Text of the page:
Wolff: No Interest In "Coliseum City" Concept NRG Stadium Needs Upgrades For '17 Super Bowl Live Nation, Legends Ink Amphitheater Deal Dolphins To Sell Standing-Room Only Tickets Training Home Of Mariners, Padres Gets Upgrades Facility Notes Carson Officials Shrug Off Inglewood Deal Saints, Pelicans Getting Building Upgrades Heat Could Face Steeper Rent For Adjacent Lot Seattle Mayor Ready To Fast-Track Arena
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FINANCING NEW SEAHAWKS PAD TOUGHER THAN ROSE GARDEN
Published April 25, 1996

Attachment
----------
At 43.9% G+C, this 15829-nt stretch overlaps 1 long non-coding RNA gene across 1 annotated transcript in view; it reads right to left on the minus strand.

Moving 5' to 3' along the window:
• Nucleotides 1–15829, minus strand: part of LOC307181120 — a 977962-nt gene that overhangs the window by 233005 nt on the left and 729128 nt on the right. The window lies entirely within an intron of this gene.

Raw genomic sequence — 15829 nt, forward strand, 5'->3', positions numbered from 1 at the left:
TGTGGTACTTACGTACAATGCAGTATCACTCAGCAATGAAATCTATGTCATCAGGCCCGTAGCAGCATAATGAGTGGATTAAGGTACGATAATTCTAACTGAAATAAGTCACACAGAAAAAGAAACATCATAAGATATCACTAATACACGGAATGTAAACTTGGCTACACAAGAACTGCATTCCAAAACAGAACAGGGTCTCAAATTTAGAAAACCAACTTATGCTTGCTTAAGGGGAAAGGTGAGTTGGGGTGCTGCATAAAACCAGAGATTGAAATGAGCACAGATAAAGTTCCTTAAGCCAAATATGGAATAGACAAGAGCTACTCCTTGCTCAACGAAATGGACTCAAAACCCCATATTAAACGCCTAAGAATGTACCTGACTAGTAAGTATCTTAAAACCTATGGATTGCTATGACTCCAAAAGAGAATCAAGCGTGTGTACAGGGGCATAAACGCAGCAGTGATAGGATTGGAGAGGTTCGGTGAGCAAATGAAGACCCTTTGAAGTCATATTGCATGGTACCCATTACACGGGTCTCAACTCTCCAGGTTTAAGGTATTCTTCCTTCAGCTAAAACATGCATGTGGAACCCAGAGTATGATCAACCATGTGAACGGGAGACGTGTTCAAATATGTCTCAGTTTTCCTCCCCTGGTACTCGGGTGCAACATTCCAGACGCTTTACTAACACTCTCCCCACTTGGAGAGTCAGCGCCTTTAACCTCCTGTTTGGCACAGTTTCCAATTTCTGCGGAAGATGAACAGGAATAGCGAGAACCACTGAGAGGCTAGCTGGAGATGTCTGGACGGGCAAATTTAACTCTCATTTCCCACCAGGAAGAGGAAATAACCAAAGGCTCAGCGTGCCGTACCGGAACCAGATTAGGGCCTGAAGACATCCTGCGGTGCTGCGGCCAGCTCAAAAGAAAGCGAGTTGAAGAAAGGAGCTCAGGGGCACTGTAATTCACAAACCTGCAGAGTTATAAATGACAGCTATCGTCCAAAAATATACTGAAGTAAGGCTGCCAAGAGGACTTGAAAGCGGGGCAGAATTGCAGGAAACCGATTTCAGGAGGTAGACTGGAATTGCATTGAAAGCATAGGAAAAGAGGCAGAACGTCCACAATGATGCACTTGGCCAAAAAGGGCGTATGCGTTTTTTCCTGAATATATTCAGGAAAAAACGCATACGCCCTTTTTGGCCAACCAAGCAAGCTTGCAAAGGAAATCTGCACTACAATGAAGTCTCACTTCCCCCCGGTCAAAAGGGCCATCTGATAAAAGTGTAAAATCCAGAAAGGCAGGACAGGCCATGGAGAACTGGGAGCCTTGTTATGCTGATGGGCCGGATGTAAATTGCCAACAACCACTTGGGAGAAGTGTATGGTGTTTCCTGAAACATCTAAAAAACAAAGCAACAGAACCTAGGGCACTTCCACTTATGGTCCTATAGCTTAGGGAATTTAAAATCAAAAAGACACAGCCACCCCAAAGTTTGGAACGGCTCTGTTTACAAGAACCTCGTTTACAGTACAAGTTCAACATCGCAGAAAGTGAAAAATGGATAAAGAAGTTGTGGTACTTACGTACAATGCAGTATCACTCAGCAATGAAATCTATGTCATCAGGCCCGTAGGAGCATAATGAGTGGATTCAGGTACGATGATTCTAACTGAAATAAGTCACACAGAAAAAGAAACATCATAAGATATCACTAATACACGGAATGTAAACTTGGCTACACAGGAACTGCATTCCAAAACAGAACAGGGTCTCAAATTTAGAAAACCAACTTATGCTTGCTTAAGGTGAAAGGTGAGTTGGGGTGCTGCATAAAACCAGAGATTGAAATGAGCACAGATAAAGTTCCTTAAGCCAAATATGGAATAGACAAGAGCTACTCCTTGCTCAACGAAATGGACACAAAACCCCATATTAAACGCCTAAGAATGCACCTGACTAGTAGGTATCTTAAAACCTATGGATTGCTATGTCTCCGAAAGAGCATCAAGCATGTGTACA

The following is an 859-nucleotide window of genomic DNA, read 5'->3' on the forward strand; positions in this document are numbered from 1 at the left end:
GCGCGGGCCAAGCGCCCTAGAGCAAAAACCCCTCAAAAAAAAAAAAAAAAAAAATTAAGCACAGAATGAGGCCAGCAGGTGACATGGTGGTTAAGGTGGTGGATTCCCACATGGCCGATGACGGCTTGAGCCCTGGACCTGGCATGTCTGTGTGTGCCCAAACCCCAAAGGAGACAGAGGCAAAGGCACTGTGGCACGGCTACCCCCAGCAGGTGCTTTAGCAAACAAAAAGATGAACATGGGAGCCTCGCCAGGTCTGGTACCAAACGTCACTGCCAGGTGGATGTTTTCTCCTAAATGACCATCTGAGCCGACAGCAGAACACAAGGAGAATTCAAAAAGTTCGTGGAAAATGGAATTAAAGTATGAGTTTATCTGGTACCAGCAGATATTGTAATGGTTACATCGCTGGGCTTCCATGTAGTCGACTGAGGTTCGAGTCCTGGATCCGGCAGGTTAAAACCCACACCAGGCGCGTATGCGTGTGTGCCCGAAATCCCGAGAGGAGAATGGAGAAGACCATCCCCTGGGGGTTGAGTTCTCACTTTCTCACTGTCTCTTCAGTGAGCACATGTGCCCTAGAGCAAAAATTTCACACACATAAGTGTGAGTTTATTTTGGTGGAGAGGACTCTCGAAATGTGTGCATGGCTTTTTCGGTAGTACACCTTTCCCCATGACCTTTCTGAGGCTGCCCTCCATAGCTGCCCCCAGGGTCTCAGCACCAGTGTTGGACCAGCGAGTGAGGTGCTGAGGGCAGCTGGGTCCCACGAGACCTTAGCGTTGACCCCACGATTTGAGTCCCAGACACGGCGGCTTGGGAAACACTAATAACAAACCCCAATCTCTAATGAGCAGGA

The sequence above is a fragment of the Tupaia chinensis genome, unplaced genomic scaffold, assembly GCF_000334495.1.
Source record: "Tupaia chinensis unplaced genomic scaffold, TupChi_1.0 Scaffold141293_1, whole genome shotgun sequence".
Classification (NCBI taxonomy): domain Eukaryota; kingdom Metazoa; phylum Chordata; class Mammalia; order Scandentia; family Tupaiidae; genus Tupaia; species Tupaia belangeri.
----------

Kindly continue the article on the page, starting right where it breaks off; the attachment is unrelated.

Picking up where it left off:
Even though Paul Allen will not decide whether to buy the Seahawks from Ken Behring until the end of the football season, he will begin exploring options for an improved stadium -- either a renovated Kingdome or a new facility. In Tacoma, Elaine Porterfield writes the Blazers' $262M Rose Garden that Allen constructed is considered a "model public-private partnership" since taxpayers contributed only $34.5M to the $155M Allen procured from private investors and the $46M he paid himself. But in Portland, Allen was able to entice investors with a track record of 812 sellouts, 70 pre-sold luxury suites and a schedule of over 200 events a year. A football-only stadium would be less profitable, hosting at most 10 games a year. Allen: "It can be done, but it takes a lot of work." Allen said if he were to build a new stadium, one of the three sites adjacent to the Kingdome being considered for the Mariners ballpark would be his first choice, with a suburban facility with more parking his second (Tacoma NEWS TRIBUNE, 4/25). SHOULDN'T BREAK THE BANK: The city of Anaheim said the Seahawks owe about $150,000 for the cost of fixing up the training camp they were set to move into. City attorney Jack White: "We haven't even invoiced them yet, but we don't expect any problem in receiving the payment from them for the costs incurred" (Tacoma NEWS TRIBUNE, 4/25).